A very interesting Q&A with Martin Freeman has been published in the weekend version of The Guardian. You can read it here or click below for an excerpt.Continue reading New Q&A for The Guardian
As we’ve mentioned in a previous post about Breeders, Martin gave an interview for The Telegraph. If you have premium access to the site you can read it here. Otherwise, you can read it here from a tumblr post.
In this interview Martin discusses Sherlock, his new show Breeders, his upcoming album compilation with Eddie Piller “Jazz on the corner” as well as parenting and Black Panther.
As part of the Black Panther press tour, in this new interview Martin talks about his concerns over the privacy of his kids:
Last night, for instance, my kids came to the Black Panther premiere,” he says. “And it was a big deal for me and Amanda, to work out how we get them in and experience some of the excitement of it without having to pose for pictures with them. Look, there are worse things in the world. But it’s a pain in the arse and I don’t like it.
His new family dinamics now that he’s some sort of a single parent:
it’s lovely to be part of a family, of course it is. It’s lovely. But then the parents . . .” He trails off, regroups and adds: “We have a fine old time, me and my kids, and I know they do with Amanda. And fortunately, me and Amanda get on like a house on fire. We’re very close.
His future projects:
There’s a comedy series that he’s developing for TV called “Breeders” (“I can’t say any more than that!”), a documentary on 2 Tone Records and possibly another Marvel movie. Which can only mean one thing. “I’m successful,” he says, grinning, tongue only slightly in cheek. “I’m not saying that I deserve it. Or that I am any good at it. But you would have to acknowledge that I am successful.”
And his choices for a perfect weekend:
Pub or red carpet?
Pub. And I don’t even like the pub
Suit or tracksuit?
Street food or Michelin-starred meal?
Neither, but street food is more likely
Team sports or go for a run?
Again, neither. But team sports
Wine or water?
I’m Catholic. I can do both at the same time.
How many unread emails in your inbox?
I couldn’t get through the weekend without . . .
Several articles appeared with quotes from Martin regarding his character Everett K. Ross. More will probably be published as we are only 3 weeks away from the premiere of Black Panther. Let’s see what he says. Click on Read more to continue reading.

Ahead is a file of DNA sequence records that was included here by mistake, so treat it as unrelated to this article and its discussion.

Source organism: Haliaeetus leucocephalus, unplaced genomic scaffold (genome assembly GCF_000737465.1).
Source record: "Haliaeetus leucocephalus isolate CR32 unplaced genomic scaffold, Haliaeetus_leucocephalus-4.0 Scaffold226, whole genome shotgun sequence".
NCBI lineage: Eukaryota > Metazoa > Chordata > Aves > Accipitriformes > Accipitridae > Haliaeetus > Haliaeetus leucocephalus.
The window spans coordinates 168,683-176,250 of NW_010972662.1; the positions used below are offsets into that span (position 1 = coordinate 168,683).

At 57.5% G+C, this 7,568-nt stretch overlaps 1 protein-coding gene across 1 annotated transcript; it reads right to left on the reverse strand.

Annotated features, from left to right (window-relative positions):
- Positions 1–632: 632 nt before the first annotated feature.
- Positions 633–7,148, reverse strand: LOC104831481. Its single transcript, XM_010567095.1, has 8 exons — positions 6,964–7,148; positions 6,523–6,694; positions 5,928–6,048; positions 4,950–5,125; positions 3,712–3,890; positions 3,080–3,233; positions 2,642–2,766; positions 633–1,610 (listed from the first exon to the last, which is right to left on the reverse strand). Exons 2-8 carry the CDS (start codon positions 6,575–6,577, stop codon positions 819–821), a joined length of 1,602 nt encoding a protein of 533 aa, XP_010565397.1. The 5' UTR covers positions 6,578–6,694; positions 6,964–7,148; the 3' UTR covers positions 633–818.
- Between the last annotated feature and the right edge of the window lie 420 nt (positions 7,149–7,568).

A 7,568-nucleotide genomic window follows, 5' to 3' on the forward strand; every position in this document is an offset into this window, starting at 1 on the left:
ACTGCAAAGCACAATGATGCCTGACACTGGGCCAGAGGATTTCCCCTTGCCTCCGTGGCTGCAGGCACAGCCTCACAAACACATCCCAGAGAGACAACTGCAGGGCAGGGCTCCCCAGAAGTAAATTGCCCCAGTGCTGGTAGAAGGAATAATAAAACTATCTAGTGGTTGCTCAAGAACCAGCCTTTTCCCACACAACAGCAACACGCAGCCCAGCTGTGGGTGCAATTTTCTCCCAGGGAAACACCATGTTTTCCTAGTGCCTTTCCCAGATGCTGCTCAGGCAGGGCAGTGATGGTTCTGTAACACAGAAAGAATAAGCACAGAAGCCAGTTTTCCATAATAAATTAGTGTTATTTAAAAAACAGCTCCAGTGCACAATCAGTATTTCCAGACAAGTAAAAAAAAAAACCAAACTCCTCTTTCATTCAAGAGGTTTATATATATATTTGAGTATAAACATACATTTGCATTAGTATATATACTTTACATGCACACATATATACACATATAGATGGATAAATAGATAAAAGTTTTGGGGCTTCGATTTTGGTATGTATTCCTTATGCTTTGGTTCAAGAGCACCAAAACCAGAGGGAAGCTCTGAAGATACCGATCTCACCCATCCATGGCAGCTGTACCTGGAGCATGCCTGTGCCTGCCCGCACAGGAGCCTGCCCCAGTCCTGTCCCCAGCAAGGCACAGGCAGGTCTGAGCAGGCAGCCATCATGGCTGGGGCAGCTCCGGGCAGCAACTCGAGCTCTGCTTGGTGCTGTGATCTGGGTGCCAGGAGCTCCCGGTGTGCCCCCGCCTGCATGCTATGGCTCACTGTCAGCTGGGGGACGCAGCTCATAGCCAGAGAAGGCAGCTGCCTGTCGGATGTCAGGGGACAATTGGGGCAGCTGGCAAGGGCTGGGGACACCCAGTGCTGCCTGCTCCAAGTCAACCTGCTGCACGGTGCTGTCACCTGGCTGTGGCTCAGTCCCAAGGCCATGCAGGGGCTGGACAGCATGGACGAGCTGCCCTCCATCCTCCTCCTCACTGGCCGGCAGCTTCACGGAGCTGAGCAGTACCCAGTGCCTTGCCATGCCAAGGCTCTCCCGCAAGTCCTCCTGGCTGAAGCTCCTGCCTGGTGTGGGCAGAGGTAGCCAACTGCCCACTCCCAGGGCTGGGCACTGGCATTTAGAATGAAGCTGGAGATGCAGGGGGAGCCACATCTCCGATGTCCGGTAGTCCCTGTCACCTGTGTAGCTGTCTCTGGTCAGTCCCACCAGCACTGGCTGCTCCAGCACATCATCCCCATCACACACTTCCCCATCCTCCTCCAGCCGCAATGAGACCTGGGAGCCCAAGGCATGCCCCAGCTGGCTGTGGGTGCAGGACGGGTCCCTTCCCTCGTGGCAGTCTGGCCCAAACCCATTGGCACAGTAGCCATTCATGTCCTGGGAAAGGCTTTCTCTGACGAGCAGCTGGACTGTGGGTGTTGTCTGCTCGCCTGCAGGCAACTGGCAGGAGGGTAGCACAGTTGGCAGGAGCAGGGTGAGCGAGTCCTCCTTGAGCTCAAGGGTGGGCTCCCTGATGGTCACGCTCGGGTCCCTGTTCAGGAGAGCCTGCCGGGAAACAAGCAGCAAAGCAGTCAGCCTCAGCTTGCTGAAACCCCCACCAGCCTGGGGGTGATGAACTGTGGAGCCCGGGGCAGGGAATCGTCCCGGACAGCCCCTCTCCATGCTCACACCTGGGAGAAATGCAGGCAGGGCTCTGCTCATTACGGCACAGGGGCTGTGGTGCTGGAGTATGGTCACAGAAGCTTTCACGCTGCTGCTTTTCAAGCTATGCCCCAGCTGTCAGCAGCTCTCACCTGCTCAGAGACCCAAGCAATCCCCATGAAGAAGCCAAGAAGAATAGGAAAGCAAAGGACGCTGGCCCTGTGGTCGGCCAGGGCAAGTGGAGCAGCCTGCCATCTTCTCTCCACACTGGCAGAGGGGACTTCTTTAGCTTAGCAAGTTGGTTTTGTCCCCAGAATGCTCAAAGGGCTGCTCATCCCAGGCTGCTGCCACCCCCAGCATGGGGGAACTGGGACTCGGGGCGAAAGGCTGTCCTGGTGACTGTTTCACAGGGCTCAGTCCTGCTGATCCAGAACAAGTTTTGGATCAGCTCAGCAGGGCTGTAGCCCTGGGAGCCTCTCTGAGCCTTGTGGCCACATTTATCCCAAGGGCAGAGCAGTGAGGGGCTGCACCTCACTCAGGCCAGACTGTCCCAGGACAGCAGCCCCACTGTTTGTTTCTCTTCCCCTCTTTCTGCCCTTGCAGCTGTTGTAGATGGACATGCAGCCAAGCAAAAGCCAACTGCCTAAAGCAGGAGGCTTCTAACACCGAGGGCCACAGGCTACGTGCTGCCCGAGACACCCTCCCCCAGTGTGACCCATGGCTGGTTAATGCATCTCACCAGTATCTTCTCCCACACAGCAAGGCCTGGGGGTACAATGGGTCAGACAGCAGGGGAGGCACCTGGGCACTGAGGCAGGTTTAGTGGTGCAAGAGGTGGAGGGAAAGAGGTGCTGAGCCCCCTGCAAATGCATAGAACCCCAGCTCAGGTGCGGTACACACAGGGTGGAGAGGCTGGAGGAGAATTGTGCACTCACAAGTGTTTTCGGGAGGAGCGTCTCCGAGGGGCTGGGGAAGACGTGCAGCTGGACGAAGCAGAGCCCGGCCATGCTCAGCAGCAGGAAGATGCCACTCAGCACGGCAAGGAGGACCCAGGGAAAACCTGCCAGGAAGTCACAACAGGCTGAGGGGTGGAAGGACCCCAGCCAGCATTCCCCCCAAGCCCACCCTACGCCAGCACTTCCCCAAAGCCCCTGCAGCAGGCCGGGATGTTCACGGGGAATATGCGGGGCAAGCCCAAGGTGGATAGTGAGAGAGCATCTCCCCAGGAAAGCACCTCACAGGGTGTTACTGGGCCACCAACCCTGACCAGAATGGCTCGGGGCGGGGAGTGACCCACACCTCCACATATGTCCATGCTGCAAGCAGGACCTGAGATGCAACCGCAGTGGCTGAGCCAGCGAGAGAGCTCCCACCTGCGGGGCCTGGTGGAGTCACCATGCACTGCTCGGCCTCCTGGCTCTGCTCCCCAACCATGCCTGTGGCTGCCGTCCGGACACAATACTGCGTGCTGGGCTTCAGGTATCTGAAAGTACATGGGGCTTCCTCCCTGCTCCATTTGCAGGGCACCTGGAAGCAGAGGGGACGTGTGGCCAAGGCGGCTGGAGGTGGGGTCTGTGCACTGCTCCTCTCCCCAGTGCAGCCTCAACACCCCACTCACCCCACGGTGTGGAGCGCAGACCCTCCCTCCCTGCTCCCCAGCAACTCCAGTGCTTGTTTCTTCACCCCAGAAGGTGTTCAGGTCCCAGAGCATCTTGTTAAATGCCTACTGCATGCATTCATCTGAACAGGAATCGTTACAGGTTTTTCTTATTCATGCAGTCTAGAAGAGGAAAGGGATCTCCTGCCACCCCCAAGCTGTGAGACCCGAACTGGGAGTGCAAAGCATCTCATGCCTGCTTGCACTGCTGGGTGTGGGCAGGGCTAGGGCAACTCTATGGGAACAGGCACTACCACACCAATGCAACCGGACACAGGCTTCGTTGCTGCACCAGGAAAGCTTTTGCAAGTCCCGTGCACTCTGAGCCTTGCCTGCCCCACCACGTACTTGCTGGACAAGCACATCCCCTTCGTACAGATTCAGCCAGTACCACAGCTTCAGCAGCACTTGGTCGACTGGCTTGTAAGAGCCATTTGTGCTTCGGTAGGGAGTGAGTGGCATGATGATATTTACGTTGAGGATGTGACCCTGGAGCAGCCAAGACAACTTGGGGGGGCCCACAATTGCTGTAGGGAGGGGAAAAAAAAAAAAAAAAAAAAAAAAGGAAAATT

As part of the promotion for Labour of Love, opening tomorrow at the Noël Coward Theatre, Martin gave a small interview to Andrzej Lukowski. Here is the transcript:
Martin Freeman on Labour, Corbyn and why you should never call him an everyman
The star of ‘The Office’, ‘The Hobbit’ and ‘Sherlock’ plays an ambitious MP in ‘Labour of Love’, James Graham’s epic new comedy about the Labour Party
You’re a Labour Party member – did that influence your decision to do this play?
‘It might help a little that I’m more Labour than anything else, but I just like good writing; it could easily have been about the Tory Party.’
What are the play’s politics?
‘What is put really, really well is the potential passion of the centre. There’s a great line: for us to get into power we’ll need all our lot to vote for us, and then some Tories too. This country is a “small C” conservative country – when we’ve had a Labour government it’s because we’ve had to reach across that border to the so-called enemy.’
What’s the story with your character, Nottinghamshire MP David Lyons?
‘It’s about his marriage, his work, his relationship with his constituency agent, who’s played by Tamsin Greig. She’s more traditional left, and when I come up in 1990 looking like a bank manager, I am a threat to everything she holds dear. What the play gives you is a great window inside what might have been the thinking behind New Labour. I remember being 17 and thinking: What is this bullshit? But obviously Mandelson wasn’t waking up thinking: I’m going to be a real twat today. He wanted to get Labour into power because he is Labour to his bones.’
Were you ever courted by New Labour?
‘No, not at all. I think “The Office” was a bit too hip for New Labour, it was a bit too BBC2; they were a bit more Noel Gallagher and Chris Evans.’
‘Blairite’ is a bit of a dirty word in Labour these days – how do you feel about it?
‘I think you can get too swept up in name-calling, I’m less interested in that than I was a few years ago. I just feel whatever works: if it builds schools and opens hospitals and funds the police and helps people with housing I’m like: yeah, fine, I don’t care what you want to call it.’
What do you make of Jeremy Corbyn?
‘When I voted for him to be leader I knew that all that T-shirt and badge politics was nonsense: surrounding yourself with people who agree with you is useless, pointless. It’s just that he happened to say things that chimed with me more than the other three. That was it. He said stuff I wanted Labour to be saying. I think he wants a fair country and that is the job of a Labour leader.’
You were last on stage as Richard III. Was there a sense of going against type in playing theatre’s most famous villain?
‘If somebody of [director] Jamie Lloyd’s quality says “Do you want to do ‘Richard III?”, you say yes. I mean I read some fucking bullshit with that. Guess what, somebody’s going to call me an everyman – astonishing! Where have you pulled that from? Smart people… think of the most venerated drama critics, and they’re comparing it to “The Office”. Lazy.’
You’re not a fan of constantly being described as an ‘everyman’, then?
‘It’s just so amazingly boring. It’s a bland word that I don’t take as a compliment at all. Even if you mean it as a compliment, find another fucking word! These cunts write for a living – there are other fucking words, bitch!’
Click here for more info on Labour of Love and to buy tickets.